Ormand Beach (OMN) was nice a little airport to put up for the night. We parked overnight at Sunrise Aviation and took a cab down to South Atlantic Avenue. Although we intended to stay at the Best Western on the beach, we ended up staying in a condo rental called Georgian recommended by our cab driver. The Georgian is a recently renovated condo community with beach access. The decor resembled and gave the impression of living on a cruise ship. The studio apartment itself had a kitchenette, a bedroom and a living area with a sofa bed (with convenient shades to keep the light off the bedroom if necessary from the morning glare or for privacy) and a sheet of heavy glass french doors opening out into a balcony facing the beach and Atlantic Ocean. At $74 per night this was a steal, the lowest price we had paid for a room on this trip! There were plenty of restaurants within walking distance. After dinner it was pleasant to walk on the beach and hear the sound of the waves crashing gently on to shore.
The next day we arrived early at the airport. We wanted to be fueled and off before Nemo arrived. There was a sliver of hope, we could get the best of Nemo. We were one hour further south than we originally intended to be. But there was always hope. The skies at Ormand Beach were clear with no sign of the oncoming storm. Almost. This was the last leg of our journey. If we could stay ahead of Nemo, we would be able to get home by evening.
After topping off at the self serve, we departed and raced north. With tailwinds, there were times when we recorded almost 144kts ground speed. At times, I thought it was possible. I could see gaps in the radar images. If we got to Lumberton before the storm arrived, there was still a chance we would be able to get home that evening. The best route north was to stay ahead of the storm, and this meant over the ocean. What chances did we have over open water? We had already returned our vests at Fort Pierce. Instead we tried to sneak behind and headed towards Jesup Wayne County Airport (KJES). It almost looked like we could get as far north as KJES or so we hoped.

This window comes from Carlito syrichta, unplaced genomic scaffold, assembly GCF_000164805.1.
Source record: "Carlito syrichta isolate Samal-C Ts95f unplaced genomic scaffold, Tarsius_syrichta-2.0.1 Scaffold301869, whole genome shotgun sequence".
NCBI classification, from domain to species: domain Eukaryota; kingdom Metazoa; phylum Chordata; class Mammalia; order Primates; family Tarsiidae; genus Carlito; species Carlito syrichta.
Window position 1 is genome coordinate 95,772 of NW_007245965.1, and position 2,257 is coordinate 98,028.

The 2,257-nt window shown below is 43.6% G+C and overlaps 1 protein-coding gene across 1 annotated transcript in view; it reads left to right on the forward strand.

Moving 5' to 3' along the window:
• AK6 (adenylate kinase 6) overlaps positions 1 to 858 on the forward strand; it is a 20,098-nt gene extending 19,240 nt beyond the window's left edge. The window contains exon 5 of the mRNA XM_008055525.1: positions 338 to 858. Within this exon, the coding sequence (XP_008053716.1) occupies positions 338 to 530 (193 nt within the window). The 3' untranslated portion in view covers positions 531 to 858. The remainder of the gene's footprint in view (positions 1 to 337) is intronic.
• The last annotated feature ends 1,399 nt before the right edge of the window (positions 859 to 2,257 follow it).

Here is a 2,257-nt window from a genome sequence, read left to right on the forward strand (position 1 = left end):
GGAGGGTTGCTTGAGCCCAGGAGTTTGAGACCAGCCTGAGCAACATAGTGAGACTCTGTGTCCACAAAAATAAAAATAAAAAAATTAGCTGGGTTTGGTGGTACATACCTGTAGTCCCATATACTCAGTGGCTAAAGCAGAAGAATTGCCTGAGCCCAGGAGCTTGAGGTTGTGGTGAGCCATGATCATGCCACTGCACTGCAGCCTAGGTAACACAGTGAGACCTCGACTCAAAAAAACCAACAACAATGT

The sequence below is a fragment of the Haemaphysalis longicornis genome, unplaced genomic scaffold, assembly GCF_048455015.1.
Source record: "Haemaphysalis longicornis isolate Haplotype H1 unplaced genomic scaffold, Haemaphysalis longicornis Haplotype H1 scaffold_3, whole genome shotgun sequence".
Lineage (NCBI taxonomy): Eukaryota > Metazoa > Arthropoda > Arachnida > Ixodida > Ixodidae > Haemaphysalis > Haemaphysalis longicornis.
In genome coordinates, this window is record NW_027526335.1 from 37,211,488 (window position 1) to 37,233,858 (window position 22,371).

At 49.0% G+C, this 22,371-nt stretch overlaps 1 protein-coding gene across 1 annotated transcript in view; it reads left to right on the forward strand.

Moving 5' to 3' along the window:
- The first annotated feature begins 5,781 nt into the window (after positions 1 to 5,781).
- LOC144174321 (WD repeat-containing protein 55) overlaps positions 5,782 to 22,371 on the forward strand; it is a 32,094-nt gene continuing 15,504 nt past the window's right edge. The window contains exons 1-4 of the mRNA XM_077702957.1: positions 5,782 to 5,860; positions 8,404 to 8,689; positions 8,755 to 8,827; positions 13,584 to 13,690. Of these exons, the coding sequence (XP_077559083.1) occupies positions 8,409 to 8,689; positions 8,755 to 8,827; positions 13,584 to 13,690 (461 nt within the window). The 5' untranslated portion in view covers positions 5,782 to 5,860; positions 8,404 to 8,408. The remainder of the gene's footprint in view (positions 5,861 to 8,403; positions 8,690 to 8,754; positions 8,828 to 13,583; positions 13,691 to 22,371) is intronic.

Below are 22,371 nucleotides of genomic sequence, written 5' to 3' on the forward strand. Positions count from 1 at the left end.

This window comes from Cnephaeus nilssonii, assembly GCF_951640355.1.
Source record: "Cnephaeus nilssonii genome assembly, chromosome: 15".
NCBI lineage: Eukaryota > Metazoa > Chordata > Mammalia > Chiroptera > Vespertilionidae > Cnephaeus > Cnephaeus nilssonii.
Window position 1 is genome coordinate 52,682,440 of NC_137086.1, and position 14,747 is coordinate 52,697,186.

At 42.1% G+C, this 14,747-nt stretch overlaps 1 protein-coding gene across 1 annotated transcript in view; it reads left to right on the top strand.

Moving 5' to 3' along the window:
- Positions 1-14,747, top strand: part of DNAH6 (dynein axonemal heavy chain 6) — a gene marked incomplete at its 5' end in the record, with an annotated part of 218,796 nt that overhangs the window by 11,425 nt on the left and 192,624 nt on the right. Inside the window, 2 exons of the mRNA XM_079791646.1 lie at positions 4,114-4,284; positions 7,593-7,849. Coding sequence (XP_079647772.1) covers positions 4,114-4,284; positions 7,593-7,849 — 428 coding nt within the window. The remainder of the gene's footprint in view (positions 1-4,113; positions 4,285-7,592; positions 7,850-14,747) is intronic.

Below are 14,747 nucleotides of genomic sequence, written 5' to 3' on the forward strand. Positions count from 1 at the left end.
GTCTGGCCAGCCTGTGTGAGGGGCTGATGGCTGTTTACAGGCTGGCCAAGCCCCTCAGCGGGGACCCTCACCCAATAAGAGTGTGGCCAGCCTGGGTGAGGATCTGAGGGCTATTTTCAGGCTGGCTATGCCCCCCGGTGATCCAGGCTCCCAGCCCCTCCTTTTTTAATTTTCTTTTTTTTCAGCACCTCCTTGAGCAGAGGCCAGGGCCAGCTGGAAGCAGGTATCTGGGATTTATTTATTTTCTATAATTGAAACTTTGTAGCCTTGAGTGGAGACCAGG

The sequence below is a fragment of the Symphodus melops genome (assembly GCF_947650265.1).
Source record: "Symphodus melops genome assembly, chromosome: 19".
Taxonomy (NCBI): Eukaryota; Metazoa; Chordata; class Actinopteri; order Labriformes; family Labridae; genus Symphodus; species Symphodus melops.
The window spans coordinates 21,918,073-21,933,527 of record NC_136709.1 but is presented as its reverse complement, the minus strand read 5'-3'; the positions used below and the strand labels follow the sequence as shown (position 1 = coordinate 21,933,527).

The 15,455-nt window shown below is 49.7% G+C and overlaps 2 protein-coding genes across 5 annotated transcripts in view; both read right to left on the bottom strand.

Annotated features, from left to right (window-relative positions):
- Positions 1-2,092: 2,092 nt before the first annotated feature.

Seeing an email informing of the closure of Hyde Field piqued my curiosity. While living and flying in California, there were several occasions when the local aviation groups coalesced, strategized, and organized events and fly-ins to support endangered airports. Santa Monica, Oxnard and Oceano airports come to mind. And how can we forget the abrupt midnight bulldozing of Meigs Field in 2003? Out of curiosity I started to research the reasoning behind this abrupt closure. Although I have flown out of Potomac Airport (VKX), one of the “Maryland 3” airports, I have never flown into or out of Hyde Field. As I pondered the closing announcement, an intriguing idea started to take shape: How about doing a flight into Hyde Field and recording a landing before it closes?
Washington Executive Airport (W32) or Hyde Field, is a public-use general aviation (GA) airport located near Clinton, MD. It is one of the “Maryland 3” airports located within the Washington, D.C. Flight Restricted Zone (FRZ), and subject to the Special Flight Rules Area (SFRA) restrictions imposed by the FAA. The third airport being College Park (CGS).
Hyde field was built by Arthur Hyde and opened in 1934 as a training field for United States Army aviators to support primary flight training during WW2. The earliest known depiction in a sectional chart was in the 1941 Washington Sectional Chart, which depicted Hyde Field as a commercial / municipal airport. Earliest known aerial photo from 1943 depicts the airfield as having four runways. A 1960 Jeppesen Airway Manual depicts two runways. Hyde Field currently has a single runway. Due to the onerous SFRA restrictions leading to declining revenues at the airport, in 2008 there were plans to shut it down and redevelop the land. The airport has been on sale for the past 15 years with the latest sale in 2020 falling through and ending up in bankruptcy court.